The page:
I was raised in a society that regarded Nature as a resource, a refuge, an externality apart from everyday life. Our buildings, social norms, and lifestyles perpetuate the myth that we exist outside of the natural order. In this reality, it’s no surprise that we would come to see Nature only as a source of raw material and supplies for our inventions, not a model of innovation and inspiration for our most sophisticated challenges.
For example, what could Nature teach us about bonding plywood, maintaining the temperature in an apartment building, or improving the performance of olympic athletes?
Quite a lot, apparently.
On the first day of the Sustainable Enterprise Certificate’s first session, Mary Hansel –treasurer of the Biomimicry Guild– introduced us to the burgeoning practice that has attracted the attention of designers and innovators around the world.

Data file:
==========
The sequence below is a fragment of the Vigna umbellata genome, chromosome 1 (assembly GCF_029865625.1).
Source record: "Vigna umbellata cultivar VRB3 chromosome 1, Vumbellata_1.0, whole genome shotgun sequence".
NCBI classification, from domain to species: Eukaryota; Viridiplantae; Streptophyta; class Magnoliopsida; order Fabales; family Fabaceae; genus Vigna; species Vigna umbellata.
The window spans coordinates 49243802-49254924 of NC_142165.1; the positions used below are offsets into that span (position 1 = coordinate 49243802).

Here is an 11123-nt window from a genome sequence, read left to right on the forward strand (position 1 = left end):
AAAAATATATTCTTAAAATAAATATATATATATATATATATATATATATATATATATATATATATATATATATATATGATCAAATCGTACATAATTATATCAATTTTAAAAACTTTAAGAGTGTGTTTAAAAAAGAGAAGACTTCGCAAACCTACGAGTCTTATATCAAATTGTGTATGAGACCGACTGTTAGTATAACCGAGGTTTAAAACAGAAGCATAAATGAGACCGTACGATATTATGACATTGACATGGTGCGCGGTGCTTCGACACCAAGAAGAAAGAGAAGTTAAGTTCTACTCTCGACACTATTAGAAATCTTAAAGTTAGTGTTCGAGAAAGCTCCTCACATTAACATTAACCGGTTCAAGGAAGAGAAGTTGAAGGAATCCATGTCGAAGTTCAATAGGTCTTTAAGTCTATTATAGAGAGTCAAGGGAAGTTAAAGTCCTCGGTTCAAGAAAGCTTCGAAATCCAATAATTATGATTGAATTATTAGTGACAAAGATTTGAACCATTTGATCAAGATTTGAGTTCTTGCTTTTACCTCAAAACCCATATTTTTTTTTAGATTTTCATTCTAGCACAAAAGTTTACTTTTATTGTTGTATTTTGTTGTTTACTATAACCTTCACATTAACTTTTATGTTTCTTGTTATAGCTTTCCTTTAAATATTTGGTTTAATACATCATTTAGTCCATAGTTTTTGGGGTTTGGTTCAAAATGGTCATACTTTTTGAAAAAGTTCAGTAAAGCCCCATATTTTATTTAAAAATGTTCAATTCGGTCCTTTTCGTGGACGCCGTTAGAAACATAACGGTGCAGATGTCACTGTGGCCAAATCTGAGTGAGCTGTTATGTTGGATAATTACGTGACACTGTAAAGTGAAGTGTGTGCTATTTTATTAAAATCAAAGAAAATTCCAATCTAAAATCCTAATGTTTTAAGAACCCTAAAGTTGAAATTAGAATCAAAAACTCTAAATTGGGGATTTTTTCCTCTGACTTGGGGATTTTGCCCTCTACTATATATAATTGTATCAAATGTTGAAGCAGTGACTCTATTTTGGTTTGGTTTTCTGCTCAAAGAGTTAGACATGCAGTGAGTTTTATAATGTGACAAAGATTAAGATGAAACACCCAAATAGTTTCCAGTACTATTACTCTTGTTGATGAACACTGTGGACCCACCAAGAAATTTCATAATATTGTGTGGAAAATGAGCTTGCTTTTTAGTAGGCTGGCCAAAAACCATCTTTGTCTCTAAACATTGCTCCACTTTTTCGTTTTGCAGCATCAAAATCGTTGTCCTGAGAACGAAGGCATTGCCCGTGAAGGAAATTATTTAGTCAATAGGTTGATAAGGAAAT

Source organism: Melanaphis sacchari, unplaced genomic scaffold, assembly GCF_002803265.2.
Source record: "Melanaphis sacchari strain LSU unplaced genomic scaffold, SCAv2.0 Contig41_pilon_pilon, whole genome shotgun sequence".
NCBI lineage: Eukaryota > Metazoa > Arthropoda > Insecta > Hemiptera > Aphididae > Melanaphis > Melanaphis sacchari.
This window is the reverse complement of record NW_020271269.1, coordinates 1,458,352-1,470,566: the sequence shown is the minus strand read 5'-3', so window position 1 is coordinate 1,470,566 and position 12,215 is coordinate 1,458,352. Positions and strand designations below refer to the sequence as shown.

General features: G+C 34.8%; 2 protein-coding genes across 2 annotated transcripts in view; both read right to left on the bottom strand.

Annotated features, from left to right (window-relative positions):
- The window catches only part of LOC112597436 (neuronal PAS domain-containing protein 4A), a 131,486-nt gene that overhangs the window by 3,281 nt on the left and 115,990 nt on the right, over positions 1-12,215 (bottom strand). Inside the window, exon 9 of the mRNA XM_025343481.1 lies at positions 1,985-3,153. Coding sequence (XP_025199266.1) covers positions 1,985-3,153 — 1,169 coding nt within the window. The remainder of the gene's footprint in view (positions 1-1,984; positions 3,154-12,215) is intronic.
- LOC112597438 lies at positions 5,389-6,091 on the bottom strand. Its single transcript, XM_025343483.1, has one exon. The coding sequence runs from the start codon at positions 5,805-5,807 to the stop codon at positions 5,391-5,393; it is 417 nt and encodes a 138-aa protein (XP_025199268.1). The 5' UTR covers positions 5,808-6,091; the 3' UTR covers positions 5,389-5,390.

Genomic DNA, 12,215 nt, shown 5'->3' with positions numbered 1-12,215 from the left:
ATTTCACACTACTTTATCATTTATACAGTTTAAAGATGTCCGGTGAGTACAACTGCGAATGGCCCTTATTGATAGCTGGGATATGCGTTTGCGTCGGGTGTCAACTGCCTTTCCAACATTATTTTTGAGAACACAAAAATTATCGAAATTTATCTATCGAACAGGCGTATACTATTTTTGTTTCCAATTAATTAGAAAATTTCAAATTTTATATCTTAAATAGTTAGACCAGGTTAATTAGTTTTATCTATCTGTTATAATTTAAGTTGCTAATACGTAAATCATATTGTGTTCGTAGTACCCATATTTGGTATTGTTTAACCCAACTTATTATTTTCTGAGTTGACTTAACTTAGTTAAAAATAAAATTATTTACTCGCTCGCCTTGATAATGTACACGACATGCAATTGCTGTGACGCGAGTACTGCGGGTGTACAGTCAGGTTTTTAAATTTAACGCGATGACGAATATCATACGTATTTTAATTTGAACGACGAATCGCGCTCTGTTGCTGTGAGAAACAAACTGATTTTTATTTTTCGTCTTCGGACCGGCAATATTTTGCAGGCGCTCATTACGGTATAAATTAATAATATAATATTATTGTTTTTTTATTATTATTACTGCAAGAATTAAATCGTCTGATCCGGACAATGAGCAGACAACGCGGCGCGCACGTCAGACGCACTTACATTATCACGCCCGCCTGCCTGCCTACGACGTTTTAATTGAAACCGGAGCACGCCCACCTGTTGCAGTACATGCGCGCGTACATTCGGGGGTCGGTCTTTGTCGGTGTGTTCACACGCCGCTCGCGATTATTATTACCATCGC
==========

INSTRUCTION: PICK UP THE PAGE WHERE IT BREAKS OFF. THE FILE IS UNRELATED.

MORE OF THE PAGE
When plywood manufacturers wanted a formaldehyde-free adhesive, Biomimicry found inspiration in mussels. When architects wanted to create a passive air-conditioning system, Biomimicry explored how termite mounds maintain a consistent temperature. When Nike wanted to create a hydrodynamic swimsuit, Biomimicry examined the way shark skin directs the flow of water around the animal.
While Biomimicry promises some enchanting design and organizational solutions, the skeptical side of me immediately drifts to the tension between Nature’s tendency to balance, and our tendency to desire more: more food, more space, more comfort, etc.
That’s a wide discrepancy for any philosophy to bridge.
My hope: as Biomimicry helps us achieve innovation in design and organizational challenges, we’ll look to Nature as a model of how to structure other parts of our lifestyles. We’re already seeing this manifest itself in the local food movement, the imperative to reduce our consumption habits, and the drive to curtail population growth.
If you have a moment, watch this TED talk about Biomimicry from Janine Benyus, the movement’s champion.